February 18-April 15, 2012
Eternity and Commoner
Frye Art Museum, USA


Li Chen creates monumental figurative sculptures informed by a mixture of Buddhist philosophy and contemporary art practices. His exhibition at the Frye Art Museum, Eternity and Commoner, showcases his exceptional clay sculptures, molded over wooden skeletons and conceived of by the artist as living bodies. In the Museum galleries, these clay bodies are transformed as they dry, revealing the wooden skeletons and ropes underneath. Exploring the cyclical nature of life, this is the first exhibition of Li Chen's work in the United States.

Western audiences tend to see Li Chen's sculpture as being firmly established within the traditions of Buddhist art. Art historians from Asia, on the other hand, who are more familiar with Buddhist iconography, regard Li's work in terms of its divergence from traditional sculpture. The artist himself regards his artworks as being free of the sculptural tradition that had originally informed it. It is in the differences to traditional Buddhist sculpture, and in the differences to Western art practice, that we need to seek Li Chen's sculptural voice.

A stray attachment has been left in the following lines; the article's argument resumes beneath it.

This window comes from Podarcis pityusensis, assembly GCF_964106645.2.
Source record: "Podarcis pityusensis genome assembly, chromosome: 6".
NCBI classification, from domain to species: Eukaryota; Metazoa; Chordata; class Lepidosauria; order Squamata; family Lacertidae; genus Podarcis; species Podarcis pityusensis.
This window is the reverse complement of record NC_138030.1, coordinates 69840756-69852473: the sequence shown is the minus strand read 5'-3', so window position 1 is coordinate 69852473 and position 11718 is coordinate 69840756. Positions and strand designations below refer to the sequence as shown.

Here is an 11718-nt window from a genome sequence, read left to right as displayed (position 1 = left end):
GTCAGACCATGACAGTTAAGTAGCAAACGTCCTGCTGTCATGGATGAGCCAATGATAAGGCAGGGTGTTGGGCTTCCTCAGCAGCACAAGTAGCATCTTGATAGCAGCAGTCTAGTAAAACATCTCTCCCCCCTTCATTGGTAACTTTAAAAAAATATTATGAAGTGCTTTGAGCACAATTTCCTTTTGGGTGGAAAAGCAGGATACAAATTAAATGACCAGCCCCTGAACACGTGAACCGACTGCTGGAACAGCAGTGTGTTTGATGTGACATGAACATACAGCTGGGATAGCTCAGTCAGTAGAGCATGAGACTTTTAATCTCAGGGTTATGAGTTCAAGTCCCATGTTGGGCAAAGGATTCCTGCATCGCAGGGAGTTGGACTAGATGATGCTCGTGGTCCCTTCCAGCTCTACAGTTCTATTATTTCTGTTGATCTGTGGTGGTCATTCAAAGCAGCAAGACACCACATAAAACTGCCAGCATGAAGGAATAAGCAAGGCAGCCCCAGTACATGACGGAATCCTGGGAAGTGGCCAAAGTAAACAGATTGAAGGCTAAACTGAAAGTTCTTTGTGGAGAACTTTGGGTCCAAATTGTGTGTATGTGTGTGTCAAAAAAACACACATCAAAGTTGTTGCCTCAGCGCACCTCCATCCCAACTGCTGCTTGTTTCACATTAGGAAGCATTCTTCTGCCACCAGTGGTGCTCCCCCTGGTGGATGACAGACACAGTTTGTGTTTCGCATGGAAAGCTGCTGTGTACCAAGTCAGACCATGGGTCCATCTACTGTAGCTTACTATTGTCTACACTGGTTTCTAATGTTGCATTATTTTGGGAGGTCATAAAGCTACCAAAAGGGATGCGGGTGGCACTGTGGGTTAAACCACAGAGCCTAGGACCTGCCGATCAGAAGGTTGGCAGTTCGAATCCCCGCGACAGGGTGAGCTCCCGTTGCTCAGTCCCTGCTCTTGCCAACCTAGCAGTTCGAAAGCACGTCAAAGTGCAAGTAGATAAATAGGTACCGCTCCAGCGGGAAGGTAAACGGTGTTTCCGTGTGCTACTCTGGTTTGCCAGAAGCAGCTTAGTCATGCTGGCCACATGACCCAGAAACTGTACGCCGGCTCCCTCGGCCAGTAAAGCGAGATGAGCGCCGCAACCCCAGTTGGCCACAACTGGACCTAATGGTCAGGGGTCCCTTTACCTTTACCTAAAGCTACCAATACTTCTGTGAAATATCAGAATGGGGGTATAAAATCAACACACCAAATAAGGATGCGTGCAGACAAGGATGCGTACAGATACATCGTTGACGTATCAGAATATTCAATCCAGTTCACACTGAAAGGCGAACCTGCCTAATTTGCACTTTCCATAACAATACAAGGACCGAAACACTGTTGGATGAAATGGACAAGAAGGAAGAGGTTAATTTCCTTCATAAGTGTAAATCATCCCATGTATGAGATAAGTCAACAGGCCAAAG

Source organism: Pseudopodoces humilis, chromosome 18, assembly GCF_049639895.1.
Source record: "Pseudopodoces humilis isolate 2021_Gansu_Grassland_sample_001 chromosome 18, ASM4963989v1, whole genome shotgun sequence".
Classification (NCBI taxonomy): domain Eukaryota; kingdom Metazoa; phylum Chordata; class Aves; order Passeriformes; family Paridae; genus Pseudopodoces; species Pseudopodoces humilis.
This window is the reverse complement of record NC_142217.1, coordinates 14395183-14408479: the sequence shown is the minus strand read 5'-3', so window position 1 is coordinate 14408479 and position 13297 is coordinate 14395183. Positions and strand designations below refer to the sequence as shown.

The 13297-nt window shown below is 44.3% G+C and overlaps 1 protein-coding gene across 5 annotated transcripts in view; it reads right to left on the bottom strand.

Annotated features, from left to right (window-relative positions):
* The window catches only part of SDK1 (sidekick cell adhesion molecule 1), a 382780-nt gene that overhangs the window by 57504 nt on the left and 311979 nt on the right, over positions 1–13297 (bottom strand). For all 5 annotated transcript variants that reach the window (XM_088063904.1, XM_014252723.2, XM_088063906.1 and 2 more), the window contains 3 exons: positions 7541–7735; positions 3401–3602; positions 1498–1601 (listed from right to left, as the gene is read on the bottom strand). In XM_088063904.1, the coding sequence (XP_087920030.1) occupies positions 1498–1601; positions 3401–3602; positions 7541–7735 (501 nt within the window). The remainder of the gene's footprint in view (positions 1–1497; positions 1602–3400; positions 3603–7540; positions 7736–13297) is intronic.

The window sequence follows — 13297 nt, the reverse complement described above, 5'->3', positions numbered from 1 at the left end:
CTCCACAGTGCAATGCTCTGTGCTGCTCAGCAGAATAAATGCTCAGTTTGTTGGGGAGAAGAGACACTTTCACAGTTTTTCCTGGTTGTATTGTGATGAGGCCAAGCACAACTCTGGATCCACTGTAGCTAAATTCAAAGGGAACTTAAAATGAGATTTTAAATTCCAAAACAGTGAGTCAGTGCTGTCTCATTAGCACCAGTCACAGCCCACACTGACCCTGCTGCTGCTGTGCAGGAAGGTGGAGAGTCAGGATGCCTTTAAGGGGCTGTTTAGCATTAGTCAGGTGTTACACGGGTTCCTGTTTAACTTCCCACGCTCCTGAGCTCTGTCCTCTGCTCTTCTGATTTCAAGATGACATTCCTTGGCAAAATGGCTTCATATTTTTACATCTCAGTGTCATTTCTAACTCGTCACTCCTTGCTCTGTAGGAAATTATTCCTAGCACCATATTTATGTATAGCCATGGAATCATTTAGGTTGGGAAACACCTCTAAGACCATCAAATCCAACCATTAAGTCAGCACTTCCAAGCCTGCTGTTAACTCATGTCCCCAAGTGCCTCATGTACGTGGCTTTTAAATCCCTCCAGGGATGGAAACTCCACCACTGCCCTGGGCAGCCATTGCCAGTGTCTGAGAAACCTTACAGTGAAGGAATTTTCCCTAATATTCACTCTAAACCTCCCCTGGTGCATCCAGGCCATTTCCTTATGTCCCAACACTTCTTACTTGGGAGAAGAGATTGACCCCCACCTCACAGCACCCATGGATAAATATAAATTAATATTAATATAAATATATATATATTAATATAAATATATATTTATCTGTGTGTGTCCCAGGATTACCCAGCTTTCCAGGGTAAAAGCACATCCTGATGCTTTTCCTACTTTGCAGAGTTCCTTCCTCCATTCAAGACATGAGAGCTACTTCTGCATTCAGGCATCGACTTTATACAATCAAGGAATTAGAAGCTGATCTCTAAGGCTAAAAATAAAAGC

The current body of work that are displayed at the Frye Art Museum has developed out of the artist's experiments with wood, ropes, and clay, creating small models that, at a later date, are transformed into large-scale sculptures and installations. These highly expressive clay models are molded expertly over wooden skeletons. Some he keeps "alive" by applying water to their surfaces; others are allowed to "die," their bodies tearing apart to reveal wooden skeletons underneath as the clay dries and separates.





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